Rum Heroes - Ian Burrell, Global Brand Ambassador

Vicky Major

Whisky heroes

With no less than 30 years in the business, Ian Burrell is the world's only recognised Global Rum Ambassador and his impressive CV includes being the founder of RumFest and London Rum Week.

As the award-winning “EduTainer”, Ian has redefined the definition of an international spirits ambassador. He has conducted masterclasses and seminars, sipped cocktails and judged competitions on no less than 7 continents around the world.

In 2014 he even took the time to break the Guinness World Record for the largest organised rum tasting and masterclass. Ian has numerous awards and titles under his belt and in 2020 he was voted 10th most influential person in the world drinks industry by Drinks International.

Ian’s passion for rum and cocktails is infectious.

Can you remember your first Rum?

"My heritage is Jamaican, and rum has been part of my family since I could crawl. Rum is so much more than just a spirit, it’s a way of life. I don’t remember my first taste as it was put on my lips as a baby to help me sleep – rum was always in our house.

However, I remember the first time I made a rum drink with sugar, water, and lime, which was a bit like lemonade. I added a touch of rum because there were miniature bottles of rum in the drink’s cabinet at home – I didn’t realise I was making a punch.

After I took a break from school, I got a job working in a bar and I noticed all the cocktails I was making made people smile as they tasted so good. Making people happy was one of the things that attracted me to the industry."

Rum cocktails or sipping rum?

"I believe in rum experiences and if your experience is you want to drink rum, that’s fine. I’m in both camps as I’m into pure spirits and spirits can be mixed and enjoyed in a cocktail."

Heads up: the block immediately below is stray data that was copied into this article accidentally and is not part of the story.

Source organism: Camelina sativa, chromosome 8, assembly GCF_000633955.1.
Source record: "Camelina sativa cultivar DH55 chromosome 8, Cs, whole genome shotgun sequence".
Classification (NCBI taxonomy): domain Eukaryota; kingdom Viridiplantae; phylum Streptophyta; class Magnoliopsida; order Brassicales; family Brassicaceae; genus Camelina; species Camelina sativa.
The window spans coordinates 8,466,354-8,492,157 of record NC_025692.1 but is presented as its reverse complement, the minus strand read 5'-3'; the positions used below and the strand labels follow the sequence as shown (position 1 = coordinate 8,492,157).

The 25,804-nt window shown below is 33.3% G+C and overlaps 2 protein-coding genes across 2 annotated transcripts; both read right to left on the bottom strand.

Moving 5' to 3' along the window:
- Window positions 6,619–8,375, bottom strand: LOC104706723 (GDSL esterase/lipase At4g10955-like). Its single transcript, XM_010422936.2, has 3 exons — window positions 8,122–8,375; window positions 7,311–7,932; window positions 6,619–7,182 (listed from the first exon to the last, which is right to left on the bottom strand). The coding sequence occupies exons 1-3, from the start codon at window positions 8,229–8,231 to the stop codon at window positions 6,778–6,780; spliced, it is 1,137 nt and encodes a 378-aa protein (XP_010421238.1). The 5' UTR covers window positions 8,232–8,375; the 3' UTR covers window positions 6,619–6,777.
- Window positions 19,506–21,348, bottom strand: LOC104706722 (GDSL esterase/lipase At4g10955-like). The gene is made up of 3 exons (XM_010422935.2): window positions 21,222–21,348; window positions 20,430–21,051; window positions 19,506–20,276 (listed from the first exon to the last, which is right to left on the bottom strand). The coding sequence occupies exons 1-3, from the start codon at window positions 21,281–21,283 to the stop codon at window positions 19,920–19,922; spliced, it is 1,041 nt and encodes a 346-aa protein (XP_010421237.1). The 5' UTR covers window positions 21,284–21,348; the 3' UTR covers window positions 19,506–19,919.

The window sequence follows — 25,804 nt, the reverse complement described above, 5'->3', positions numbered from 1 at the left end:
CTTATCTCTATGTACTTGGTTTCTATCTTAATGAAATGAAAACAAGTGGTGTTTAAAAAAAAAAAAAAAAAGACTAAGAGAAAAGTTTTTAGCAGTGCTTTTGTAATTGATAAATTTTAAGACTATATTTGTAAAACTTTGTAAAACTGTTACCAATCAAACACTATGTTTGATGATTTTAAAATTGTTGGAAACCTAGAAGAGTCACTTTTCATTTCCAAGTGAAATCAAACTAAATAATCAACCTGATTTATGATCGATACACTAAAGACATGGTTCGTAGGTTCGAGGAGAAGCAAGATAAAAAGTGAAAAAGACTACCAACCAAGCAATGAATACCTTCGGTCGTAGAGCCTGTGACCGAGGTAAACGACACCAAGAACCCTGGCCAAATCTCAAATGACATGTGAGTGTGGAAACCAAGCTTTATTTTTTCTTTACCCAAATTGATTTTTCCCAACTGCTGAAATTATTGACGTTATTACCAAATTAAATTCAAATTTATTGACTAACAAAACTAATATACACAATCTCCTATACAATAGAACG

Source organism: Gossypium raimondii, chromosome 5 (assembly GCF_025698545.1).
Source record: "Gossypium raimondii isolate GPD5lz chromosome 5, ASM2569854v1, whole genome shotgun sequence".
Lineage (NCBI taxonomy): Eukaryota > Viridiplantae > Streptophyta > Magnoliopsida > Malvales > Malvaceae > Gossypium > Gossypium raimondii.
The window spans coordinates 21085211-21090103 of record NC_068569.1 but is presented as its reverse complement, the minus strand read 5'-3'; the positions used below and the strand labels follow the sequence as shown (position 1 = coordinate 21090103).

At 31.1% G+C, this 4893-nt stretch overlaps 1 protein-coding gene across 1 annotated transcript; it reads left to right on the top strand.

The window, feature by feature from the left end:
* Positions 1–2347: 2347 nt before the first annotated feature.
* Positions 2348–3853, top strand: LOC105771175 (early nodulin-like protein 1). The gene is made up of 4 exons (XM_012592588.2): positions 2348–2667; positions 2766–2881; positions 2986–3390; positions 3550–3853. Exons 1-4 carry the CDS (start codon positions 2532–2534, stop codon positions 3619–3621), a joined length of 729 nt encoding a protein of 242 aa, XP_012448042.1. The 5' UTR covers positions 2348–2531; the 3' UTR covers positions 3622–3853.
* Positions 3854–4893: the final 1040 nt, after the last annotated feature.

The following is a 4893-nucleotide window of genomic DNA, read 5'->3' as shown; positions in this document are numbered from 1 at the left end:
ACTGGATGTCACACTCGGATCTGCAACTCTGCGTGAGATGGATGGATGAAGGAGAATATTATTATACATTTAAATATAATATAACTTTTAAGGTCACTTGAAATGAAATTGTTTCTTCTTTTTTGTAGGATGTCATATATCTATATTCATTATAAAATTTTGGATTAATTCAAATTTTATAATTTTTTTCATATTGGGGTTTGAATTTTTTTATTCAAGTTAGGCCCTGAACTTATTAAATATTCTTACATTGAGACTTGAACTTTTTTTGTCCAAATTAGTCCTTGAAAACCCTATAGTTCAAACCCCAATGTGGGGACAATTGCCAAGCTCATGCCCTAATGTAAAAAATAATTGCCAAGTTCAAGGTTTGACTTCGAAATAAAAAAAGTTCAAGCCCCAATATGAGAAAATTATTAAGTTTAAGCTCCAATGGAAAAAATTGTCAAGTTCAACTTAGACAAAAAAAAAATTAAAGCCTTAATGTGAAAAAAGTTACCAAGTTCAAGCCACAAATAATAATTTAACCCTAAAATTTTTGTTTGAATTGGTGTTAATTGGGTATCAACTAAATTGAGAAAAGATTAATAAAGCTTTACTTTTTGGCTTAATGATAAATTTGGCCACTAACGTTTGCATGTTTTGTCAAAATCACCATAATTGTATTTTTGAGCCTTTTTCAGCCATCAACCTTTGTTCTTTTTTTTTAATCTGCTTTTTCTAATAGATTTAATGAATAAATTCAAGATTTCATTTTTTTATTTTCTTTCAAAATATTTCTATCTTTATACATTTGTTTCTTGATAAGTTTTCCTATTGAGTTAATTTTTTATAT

Dark or white?

"Unaged, aged, heavy, light rum – I don’t refer to rum as dark and white. Jamaican white rum is completely different from Peurto Rican rum, for example. Jamaican white rum by law doesn’t have to be aged and the stereotypical Jamaican white rum has lots of big flavours coming from the fermentation process and pot still. The Puerto Rican white rum is lighter in style but must age for a minimum of one year they don’t want it to colour, so it is filtered through charcoal to bring it back to water white."

How did you become the world's only recognised Global Rum Ambassador?

"I was made, because of my heritage, the first rum ambassador in the UK by Wray & Nephew (overproof Jamaican rum). That led to me becoming a category ambassador as I wanted to learn about different styles and pass that on to other people.

In 2003, after helping to launch Appleton in New Zealand and Australia, I wanted to be a global ambassador - to travel the world and teach people about rum.

It was challenging. The understanding of rum was still not there but I love a challenge and seeing people’s eyes light up when they learn something new about rum.

Since then, consumer awareness of rum changed massively. Rum is one of the fastest-growing categories in the UK because of the increased knowledge, understanding and great quality of the product. People are travelling more these days and tasting rum in its own habitat and enjoying it.

Rum has still got a long way to go but people say rum is the last spirit to be preimmunised and they are already willing to pay £60/£70 per bottle for a good quality rum."

Spiced and flavoured rums, to Coke or not to Coke?